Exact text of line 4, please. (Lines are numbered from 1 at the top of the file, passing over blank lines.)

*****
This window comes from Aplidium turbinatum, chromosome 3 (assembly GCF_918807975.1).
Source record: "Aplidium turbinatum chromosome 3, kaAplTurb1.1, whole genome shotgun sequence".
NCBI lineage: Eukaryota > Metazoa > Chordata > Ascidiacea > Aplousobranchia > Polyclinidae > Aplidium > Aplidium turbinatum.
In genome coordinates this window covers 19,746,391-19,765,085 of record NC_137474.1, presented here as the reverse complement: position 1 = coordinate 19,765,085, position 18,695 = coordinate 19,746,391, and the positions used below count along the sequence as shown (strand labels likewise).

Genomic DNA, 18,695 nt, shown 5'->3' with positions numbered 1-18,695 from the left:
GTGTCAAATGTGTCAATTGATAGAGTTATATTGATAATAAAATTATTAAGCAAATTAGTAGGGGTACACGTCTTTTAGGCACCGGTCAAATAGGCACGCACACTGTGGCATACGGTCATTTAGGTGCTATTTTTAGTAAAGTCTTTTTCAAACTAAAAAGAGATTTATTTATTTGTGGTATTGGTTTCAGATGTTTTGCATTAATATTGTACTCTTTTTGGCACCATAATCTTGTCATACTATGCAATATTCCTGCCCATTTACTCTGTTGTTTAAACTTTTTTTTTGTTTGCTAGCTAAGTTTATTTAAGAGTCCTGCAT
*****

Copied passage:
In genome coordinates this window covers 19,746,391-19,765,085 of record NC_137474.1, presented here as the reverse complement: position 1 = coordinate 19,765,085, position 18,695 = coordinate 19,746,391, and the positions used below count along the sequence as shown (strand labels likewise).